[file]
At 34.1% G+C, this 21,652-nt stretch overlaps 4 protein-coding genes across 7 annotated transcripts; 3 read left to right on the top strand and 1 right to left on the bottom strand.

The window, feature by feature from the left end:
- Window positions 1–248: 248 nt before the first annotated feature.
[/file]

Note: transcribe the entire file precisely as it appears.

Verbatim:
At 34.1% G+C, this 21,652-nt stretch overlaps 4 protein-coding genes across 7 annotated transcripts; 3 read left to right on the top strand and 1 right to left on the bottom strand.

The window, feature by feature from the left end:
- Window positions 1–248: 248 nt before the first annotated feature.